When people north of Toronto visit Ikea’s store in Vaughan, Selwyn Crittendon says it will be hard to tell there’s a transformation underway in the bowels of the building, away from the maze-like aisles leading customers through the showroom.
It’s in those hidden spaces that the Swedish home goods and furniture retailer is installing dedicated loading bays so staff don’t have to wheel orders out a side door and lift them onto trucks, said Ikea Canada’s chief executive officer and chief sustainability officer.
“From a consumer perspective, you won’t notice so much of the change,” said Crittendon, who has spent roughly three months on the job he took after about 20 years at Ikea U.S..
But his hope is that shoppers and staff eventually notice the effects of the invisible changes as orders arrive faster and take much less grunt work.
The store’s transformation is only one of the initiatives the company has underway to boost efficiency across its supply chain. Other stores will get the same revamp as Ikea Canada pours $400 million into overhauling its fulfilment networks in the Greater Vancouver and Toronto areas.
That builds on a recently opened warehouse in Beauharnois, a southwestern Quebec city, Ikea recently opened.
The Beauharnois facility is the first Canadian distribution centre Ikea opened in the last 30 years — and it’s quite different from those that came before it.
That’s because the facility is abuzz with automated systems that deliver palettes of goods from up to 20 levels high to workers who handpick items and sort them into orders.
“What they’re doing in terms of number of orders that are pumping out of that distribution center is simply amazing,” Crittendon said.
Across Ikea’s entire Canadian network, 1.61 million orders were delivered between September 2022 and August 2023. Another 602,260 orders fell under the company’s click and collect program, which allows customers to browse and buy online but pick up their purchase in store.
The company said about 28 per cent of its retail sales come through its online channels.
But convincing customers these days to make purchases can be a tougher sell. High inflation and interest rates are weighing on shoppers, including many who have lost their jobs through a spate of layoffs or are worried about costly mortgages cutting into other areas of their budget.
“Between our co-workers and our customers, they’re screaming about affordability,” said Crittendon.
“It’s really, ‘How much money do we have after we pay for the things, whether it be our housing, our groceries, do we have discretionary spending then?’”
Though Ikea has long had a reputation for prices that undercut competitors, Crittendon said the company’s approach to affordability “is not about just selling goods.”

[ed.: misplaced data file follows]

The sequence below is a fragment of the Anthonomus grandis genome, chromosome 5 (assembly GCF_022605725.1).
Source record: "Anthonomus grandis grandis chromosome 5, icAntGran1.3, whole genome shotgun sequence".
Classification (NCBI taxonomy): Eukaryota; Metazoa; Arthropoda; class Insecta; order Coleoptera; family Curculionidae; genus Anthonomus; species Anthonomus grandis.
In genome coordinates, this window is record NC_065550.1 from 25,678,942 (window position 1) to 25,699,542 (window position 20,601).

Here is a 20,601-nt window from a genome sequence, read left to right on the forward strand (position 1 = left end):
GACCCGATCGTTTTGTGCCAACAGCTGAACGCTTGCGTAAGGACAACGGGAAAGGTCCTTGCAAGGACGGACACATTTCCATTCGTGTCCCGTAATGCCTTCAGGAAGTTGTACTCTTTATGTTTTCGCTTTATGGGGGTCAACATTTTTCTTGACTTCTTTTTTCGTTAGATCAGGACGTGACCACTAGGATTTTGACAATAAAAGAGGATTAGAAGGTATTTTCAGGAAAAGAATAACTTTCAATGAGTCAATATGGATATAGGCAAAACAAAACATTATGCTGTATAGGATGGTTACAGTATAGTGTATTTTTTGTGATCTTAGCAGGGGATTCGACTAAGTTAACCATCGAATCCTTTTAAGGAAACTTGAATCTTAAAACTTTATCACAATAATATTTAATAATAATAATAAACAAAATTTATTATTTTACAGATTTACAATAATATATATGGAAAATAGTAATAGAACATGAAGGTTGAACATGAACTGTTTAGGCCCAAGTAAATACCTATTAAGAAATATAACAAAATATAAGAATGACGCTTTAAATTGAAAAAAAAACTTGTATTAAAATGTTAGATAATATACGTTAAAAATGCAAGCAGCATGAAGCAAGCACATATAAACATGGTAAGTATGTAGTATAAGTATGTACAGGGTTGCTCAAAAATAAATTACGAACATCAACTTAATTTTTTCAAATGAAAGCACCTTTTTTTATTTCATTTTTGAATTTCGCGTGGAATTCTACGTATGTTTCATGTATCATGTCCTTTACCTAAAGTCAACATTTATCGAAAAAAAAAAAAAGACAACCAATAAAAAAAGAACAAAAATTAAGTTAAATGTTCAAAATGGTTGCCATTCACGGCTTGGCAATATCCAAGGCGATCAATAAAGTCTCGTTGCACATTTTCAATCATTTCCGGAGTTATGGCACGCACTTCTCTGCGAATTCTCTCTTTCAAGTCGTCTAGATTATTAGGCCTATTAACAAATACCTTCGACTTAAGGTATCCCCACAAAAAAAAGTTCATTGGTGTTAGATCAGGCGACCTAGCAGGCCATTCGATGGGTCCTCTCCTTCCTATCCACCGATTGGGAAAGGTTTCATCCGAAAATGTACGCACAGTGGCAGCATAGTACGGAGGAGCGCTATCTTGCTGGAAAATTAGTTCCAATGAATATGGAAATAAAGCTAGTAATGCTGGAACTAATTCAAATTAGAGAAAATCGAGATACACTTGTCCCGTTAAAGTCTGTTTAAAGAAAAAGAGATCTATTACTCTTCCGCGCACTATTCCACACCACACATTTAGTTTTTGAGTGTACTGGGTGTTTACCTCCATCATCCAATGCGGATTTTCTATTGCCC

Instead, he sees Ikea’s place as finding solutions to pocketbook problems. That means selling everything from motion-sensing taps and LED lightbulbs that save water and electricity to designing more products that fit into micro-condos and other small spaces Canadians are fitting into to make real estate affordable.
Helping with affordability also includes offering more robust financing options on purchases.
The company has a deal with buy now, pay later company Afterpay that allows shoppers to split purchases valued between $50 and $1,000 into four interest-free payments. There’s also a new program backed by RBC that offers one-year, zero-interest loans.
The focus on affordability helped Ikea Canada earn $2.9 billion in its latest fiscal year, up 10.9 per cent from the prior year. It was coupled with store visits increasing by 6.3 per cent to 28.6 million.
Among those heading to stores was Crittendon, whose first act in Ikea Canada’s top job was to visit all 16 stores in the chain’s Canadian network.
He wanted to find a round of “homework” — changes he could order to better support Ikea Canada’s 7,200 staff or ease the pain points shoppers face.
Getting schooled on their needs took him to the hulking spaces Ikea was first known for along with its newer gems: condensed urban stores like the one in the heart of downtown Toronto. They feature less stock and smaller showrooms but keep shoppers from trekking to larger, farther locations.
Asked whether Ikea Canada will focus on adding more of these types of stores to its network, Crittendon said it isn’t about prioritizing one kind over another.
“My curiosity is more about, what does a customer need? … It could be our standardized stores that you’re so used to like (Ontario’s) Ikea Burlington, Vaughan, Etobicoke and North York, or it could be smaller footprints like the stores Ikea Scarborough and Ikea (Toronto Downtown),” he said.
“But I think in the future, I’m going to spend a lot more time understanding what our consumers’ needs are.”